This is from the chapter that says what to do if you try all that relationship-saving stuff and it's STILL not working and now you're standing at the precipice of an ending. How do you break up? Breaking up a relationship can be one of the most difficult things to do but here are some strategies they recommend if you are absolutely positive that you need to move on:
Couples can disconnect from eachother because it's the best way they know to take care of themselves. A big reason people sometimes can't see the truth that will set them free is the fact that it points to a breakup and they just can't face that.
We wonder, what do I say? How do I say it? When do I say it? How do I set things up so things go as smoothly as possible?
1. Don't go into details when they ask why. A breakup is NOT a discussion about how you can patch up your relationship. One way or another, you get sucked into a negotiation about your relationship. And either you'll have to say "I don't want to be with you under any circumstances" which ends the painful pulling back & forth, but in the meantime, the discussing and negotiating have heartbreakingly gone on for hours, days, months, sometimes years. Or you cave. Why? Because you were worn out.
So what do you say? "This relationship just doesn't work for me anymore." This lessens the painful discussion that involves a lot of desperate begging that can never really lead anywhere good. And it's far better than a time-wasting heart-eroding period where you cave into the idea of working on a relationship you don't want to stay in.
2. Tell the truth but meet their need. Here are the most common needs people have when someone breaks up with them:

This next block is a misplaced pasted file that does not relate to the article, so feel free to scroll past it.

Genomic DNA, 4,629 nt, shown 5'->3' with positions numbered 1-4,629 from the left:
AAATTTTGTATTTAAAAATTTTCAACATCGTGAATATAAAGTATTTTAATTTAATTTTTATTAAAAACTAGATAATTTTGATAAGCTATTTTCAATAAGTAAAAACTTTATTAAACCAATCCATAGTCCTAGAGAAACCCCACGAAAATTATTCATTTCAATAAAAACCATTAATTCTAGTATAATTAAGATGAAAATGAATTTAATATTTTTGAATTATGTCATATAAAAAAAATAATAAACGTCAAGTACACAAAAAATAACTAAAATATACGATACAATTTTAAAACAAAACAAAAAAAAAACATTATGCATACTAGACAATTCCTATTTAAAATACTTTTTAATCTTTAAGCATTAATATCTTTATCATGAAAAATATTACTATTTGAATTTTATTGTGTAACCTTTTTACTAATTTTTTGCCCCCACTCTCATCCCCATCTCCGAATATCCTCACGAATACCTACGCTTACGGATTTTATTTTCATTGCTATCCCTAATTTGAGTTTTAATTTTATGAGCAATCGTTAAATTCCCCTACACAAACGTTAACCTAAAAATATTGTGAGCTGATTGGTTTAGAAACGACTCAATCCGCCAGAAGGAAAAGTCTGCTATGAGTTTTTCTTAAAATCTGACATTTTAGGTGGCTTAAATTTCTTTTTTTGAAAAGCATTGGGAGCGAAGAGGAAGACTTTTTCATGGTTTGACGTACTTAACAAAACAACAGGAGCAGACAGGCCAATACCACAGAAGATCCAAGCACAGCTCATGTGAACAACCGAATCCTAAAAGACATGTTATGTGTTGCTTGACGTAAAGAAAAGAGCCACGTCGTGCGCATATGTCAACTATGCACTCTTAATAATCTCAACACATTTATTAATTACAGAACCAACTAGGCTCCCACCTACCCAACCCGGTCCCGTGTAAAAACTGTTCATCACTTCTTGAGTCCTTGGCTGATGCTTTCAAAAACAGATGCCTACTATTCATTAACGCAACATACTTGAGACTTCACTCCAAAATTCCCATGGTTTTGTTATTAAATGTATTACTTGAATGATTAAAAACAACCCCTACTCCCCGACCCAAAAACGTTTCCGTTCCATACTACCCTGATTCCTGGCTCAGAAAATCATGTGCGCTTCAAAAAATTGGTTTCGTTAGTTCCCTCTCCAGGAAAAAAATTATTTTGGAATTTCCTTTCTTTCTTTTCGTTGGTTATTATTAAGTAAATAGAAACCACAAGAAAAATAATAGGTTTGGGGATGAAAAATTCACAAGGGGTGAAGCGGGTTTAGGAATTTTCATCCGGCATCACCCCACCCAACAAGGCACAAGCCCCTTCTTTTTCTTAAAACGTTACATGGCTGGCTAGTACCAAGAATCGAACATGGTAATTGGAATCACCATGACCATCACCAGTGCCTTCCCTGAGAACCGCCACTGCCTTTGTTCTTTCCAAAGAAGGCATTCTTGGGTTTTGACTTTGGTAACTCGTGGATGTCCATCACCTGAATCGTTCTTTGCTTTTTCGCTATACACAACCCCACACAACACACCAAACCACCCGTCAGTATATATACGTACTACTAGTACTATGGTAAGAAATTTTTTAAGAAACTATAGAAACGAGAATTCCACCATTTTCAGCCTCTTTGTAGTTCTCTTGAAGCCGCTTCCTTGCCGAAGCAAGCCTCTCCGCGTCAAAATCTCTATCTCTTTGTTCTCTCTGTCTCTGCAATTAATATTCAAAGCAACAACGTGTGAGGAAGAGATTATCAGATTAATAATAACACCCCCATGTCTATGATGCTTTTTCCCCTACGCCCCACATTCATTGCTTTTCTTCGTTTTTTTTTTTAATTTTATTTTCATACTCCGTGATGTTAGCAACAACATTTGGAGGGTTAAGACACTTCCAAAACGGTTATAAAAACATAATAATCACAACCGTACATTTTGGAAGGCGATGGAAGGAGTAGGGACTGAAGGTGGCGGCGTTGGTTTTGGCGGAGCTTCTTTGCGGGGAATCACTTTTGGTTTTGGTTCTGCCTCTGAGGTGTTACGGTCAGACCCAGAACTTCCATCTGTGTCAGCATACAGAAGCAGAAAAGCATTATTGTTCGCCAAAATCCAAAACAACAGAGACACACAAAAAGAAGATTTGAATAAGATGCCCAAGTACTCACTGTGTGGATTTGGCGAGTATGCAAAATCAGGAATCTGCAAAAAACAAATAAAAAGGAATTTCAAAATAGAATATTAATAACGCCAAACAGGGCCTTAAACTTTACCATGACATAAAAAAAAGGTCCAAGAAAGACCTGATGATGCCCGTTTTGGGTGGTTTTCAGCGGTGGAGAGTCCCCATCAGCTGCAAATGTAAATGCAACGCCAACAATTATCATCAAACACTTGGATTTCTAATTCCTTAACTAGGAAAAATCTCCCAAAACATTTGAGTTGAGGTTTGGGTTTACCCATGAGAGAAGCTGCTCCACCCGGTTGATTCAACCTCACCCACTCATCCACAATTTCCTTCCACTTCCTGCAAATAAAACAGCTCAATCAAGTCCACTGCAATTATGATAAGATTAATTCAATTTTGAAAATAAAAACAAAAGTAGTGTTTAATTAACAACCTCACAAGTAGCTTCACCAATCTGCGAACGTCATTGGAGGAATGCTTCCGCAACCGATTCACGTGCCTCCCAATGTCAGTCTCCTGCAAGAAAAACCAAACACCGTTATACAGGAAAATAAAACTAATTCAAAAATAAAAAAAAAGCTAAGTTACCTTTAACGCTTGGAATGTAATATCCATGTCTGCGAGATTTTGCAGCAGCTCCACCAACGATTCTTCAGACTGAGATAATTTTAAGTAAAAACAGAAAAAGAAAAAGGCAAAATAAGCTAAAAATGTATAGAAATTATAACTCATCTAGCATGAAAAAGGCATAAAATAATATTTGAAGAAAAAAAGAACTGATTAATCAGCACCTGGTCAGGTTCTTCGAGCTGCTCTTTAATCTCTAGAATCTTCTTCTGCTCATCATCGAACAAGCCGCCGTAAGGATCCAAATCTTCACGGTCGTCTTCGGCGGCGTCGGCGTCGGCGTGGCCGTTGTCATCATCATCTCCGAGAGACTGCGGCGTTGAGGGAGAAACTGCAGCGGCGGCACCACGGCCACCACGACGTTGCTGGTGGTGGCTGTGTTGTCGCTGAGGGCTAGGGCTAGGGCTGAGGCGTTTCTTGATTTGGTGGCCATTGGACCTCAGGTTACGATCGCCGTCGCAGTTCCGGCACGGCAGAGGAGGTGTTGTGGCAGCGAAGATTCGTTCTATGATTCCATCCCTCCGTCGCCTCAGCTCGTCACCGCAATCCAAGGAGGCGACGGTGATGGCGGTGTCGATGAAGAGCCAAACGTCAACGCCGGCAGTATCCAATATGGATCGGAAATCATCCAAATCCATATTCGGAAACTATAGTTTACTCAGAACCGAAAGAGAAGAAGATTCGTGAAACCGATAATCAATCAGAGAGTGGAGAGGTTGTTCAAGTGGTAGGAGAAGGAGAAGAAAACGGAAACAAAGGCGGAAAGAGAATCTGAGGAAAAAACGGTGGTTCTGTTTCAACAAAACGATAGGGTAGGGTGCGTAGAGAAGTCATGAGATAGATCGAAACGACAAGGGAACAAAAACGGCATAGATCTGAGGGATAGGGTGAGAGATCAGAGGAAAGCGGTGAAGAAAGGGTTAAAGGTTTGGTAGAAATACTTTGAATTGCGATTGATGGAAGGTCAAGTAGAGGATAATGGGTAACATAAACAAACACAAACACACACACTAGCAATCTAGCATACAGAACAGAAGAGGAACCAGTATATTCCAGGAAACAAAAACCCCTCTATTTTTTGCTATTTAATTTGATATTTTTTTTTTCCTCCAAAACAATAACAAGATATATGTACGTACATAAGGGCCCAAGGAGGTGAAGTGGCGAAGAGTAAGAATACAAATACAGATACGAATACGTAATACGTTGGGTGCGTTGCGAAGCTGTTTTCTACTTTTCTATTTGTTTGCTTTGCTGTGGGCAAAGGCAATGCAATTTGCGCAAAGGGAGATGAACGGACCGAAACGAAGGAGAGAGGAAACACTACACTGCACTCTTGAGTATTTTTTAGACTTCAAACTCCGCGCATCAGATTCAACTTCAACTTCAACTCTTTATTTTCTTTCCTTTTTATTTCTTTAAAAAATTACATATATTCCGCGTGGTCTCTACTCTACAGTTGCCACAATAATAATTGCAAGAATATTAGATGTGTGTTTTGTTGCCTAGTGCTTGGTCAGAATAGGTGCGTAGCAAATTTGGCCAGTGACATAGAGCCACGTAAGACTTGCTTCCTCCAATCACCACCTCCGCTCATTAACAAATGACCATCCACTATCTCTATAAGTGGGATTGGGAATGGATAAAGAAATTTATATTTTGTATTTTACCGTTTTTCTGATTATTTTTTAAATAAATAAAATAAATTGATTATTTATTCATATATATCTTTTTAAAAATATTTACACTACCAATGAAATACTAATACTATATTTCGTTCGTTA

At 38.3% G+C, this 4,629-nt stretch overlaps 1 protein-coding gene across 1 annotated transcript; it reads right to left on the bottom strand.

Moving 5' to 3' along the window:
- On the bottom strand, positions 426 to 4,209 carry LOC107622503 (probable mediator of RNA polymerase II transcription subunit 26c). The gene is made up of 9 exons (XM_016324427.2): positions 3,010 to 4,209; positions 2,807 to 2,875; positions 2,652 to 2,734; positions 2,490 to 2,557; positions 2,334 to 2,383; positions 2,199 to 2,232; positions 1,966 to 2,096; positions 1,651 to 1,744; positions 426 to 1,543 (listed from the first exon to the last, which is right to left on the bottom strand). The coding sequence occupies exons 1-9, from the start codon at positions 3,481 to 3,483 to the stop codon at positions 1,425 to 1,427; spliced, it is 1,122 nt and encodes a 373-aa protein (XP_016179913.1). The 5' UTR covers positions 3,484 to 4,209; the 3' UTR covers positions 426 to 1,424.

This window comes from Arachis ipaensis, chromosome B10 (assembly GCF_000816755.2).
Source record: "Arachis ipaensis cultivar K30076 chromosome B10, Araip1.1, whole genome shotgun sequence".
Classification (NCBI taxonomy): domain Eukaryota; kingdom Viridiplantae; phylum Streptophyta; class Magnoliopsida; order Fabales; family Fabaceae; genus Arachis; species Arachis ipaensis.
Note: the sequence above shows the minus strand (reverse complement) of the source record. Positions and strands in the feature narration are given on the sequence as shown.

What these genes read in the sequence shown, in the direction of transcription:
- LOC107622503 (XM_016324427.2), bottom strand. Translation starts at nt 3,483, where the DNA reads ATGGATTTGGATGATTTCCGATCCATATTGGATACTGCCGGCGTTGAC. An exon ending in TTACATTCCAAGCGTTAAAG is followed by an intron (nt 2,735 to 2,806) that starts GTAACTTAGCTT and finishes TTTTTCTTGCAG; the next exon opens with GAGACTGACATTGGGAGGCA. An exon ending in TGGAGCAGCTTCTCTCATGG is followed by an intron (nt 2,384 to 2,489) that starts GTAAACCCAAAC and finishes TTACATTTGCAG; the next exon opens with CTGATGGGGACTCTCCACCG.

To know what your future relationship will be
to know that you can still be friends
to know how the money is going to work
to know where he/she is going to live
to know how much time he/she has before you separate
to know how you're going to explain this to family and friends
to know what the next steps are and what the timeline is
to know there is nothing they could have done to change things
3. Know right now: it's impossible to avoid confrontation. The things we do to avoid a scene usually make things worse in the long run. The only way to minimize the yelling and crying that come with a breakup is to welcome it. Say "I know you have a lot of feelings and a lot of things to tell me. I don't want to stop you. Let me hear everything you have to say. Let's get it all out." The more you welcome the other person's feelings, the more that person feels that she doesn't have to crank up her feelings to break through your resistance to them. Try as much as possible to validate what the other person says. Turning this into a debate over who did the most to kick the crap out of this relationship, you're just setting up a more harrowing scene. So don't attack. Don't blame. Don't defend yourself, either. Just let all of the other person's feelings come out and validate them whenever possible. You can ask "What do you need from me that would help?"
If kids are involved, give them the message that they are strong and resilient; that they'll come out of this ok; that everyone is going to be okay; that even though things are different, they still come from a good, strong, healthy family.
A lot of people find my posts via search engines and if you arrived at this one that way, I'm sorry you're facing these terrible crossroads. It's wrenching no matter what you decide.
In my case, the separation and divorce were so difficult that I wish I'd known it'd have been worth almost anything to change things rather than go through the ending. But the problem is, it's hard to emphasize when you're up against that wall -- the "THIS MUST CHANGE or this relationship is doomed" wall. If you're the one making the decision, your partner may not understand how desperately you feel about issues. I found these resources too late, but they may help you so I'm sharing here:
Two great resources for help if you're not yet sure:
- Jonathan Gottman's has methods that are based on science & research: Marriage research FAQ
- Al Turtle has a very kind view which helps improve communication by seeing things through the eyes of your partner and expressing yourself differently. You can only change yourself, not anyone else, but it is possible to change the communication dynamic with your own method of expression. It's worth checking out: http://www.alturtle.com